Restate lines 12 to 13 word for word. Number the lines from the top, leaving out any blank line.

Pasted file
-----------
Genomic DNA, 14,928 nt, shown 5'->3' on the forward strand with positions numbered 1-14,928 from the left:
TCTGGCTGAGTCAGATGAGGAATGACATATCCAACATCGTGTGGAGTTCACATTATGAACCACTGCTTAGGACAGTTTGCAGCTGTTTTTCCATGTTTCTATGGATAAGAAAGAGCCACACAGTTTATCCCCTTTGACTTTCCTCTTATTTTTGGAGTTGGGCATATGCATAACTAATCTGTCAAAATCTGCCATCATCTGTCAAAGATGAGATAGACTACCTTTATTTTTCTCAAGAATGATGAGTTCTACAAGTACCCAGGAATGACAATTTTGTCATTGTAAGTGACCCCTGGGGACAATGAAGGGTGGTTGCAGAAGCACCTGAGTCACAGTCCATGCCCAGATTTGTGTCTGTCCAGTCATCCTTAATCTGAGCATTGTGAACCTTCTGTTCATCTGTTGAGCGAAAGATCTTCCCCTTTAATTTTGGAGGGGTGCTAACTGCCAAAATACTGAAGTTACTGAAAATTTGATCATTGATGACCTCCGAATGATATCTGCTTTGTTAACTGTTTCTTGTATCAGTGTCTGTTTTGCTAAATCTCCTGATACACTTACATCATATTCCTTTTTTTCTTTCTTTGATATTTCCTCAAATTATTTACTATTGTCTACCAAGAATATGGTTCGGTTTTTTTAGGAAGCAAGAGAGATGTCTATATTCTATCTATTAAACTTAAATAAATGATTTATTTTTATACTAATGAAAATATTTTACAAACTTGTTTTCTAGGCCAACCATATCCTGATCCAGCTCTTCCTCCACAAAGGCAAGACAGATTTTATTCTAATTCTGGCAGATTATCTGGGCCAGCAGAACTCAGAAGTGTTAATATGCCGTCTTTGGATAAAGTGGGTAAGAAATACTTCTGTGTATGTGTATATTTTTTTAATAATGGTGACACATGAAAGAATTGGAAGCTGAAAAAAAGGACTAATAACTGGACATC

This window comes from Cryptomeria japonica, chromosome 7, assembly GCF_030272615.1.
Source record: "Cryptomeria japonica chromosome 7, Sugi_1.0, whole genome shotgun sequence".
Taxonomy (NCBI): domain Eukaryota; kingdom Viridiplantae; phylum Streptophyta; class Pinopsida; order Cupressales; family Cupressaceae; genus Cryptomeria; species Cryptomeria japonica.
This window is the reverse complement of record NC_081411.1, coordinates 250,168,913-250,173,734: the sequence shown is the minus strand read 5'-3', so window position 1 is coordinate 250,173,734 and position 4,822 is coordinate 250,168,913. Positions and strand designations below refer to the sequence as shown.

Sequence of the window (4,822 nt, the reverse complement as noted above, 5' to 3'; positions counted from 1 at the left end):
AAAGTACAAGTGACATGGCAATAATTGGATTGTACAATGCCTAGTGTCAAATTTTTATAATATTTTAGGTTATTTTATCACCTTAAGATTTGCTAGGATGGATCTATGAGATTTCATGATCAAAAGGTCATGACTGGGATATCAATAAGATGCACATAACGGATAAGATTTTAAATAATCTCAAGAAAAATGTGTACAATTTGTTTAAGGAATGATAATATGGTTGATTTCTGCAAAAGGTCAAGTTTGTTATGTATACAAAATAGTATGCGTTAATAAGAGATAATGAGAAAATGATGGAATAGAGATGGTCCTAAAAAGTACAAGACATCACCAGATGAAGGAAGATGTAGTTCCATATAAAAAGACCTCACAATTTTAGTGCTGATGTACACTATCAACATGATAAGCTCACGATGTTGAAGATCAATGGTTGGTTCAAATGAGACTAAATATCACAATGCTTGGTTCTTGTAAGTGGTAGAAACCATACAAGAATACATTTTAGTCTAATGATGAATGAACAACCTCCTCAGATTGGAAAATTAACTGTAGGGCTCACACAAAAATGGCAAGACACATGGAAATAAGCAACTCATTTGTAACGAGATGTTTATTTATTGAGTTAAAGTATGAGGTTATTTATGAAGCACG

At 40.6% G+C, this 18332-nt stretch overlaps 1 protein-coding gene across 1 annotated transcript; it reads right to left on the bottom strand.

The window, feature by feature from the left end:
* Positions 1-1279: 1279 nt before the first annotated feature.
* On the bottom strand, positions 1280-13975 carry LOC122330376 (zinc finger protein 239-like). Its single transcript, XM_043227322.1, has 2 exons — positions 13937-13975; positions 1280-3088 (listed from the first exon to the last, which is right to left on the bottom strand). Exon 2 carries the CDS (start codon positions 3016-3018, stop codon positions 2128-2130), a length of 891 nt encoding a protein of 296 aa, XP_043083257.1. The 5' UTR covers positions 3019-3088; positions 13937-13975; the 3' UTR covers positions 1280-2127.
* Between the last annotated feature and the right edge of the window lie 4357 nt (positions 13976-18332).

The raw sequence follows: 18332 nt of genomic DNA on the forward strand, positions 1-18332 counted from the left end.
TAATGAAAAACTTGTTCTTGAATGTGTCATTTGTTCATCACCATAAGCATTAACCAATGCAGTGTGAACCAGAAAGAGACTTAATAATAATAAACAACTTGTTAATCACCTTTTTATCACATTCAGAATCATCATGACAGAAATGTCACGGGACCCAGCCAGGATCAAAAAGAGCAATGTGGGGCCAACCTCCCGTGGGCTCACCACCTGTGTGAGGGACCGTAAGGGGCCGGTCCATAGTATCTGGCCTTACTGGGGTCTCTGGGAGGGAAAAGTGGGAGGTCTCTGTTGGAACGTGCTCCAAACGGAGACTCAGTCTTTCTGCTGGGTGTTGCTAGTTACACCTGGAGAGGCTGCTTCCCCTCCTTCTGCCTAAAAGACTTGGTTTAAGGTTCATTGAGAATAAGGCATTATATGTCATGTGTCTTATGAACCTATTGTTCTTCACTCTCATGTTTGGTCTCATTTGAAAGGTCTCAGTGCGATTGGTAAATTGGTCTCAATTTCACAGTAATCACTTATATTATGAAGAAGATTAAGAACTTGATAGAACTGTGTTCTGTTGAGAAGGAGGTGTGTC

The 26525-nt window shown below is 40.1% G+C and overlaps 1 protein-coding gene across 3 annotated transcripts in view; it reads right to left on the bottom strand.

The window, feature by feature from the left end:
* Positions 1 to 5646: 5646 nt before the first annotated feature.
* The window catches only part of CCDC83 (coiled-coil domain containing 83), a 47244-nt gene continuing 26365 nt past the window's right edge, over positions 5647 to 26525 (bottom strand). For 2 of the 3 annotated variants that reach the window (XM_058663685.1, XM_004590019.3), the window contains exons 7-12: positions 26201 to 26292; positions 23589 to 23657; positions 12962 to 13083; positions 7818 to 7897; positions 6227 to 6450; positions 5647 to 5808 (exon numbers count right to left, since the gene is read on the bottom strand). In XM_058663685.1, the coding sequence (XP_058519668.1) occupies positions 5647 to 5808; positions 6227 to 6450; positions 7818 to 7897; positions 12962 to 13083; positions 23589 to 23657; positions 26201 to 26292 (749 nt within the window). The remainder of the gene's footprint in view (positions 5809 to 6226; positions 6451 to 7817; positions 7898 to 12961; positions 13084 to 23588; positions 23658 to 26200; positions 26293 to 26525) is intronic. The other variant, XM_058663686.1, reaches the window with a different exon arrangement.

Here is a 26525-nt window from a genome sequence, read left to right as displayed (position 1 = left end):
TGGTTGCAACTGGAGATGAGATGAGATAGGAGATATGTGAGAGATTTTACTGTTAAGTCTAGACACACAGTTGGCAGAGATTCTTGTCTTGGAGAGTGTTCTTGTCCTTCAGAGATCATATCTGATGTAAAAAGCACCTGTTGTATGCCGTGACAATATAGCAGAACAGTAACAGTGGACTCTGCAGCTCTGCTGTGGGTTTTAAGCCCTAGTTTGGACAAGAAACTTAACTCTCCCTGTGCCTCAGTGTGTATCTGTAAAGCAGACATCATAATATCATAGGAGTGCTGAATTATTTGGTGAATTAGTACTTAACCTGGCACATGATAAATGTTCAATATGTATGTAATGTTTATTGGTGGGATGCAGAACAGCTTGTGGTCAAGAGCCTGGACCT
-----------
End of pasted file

* On the bottom strand, positions 1280-13975 carry LOC122330376 (zinc finger protein 239-like). Its single transcript, XM_043227322.1, has 2 exons — positions 13937-13975; positions 1280-3088 (listed from the first exon to the last, which is right to left on the bottom strand). Exon 2 carries the CDS (start codon positions 3016-3018, stop codon positions 2128-2130), a length of 891 nt encoding a protein of 296 aa, XP_043083257.1. The 5' UTR covers positions 3019-3088; positions 13937-13975; the 3' UTR covers positions 1280-2127.
* Between the last annotated feature and the right edge of the window lie 4357 nt (positions 13976-18332).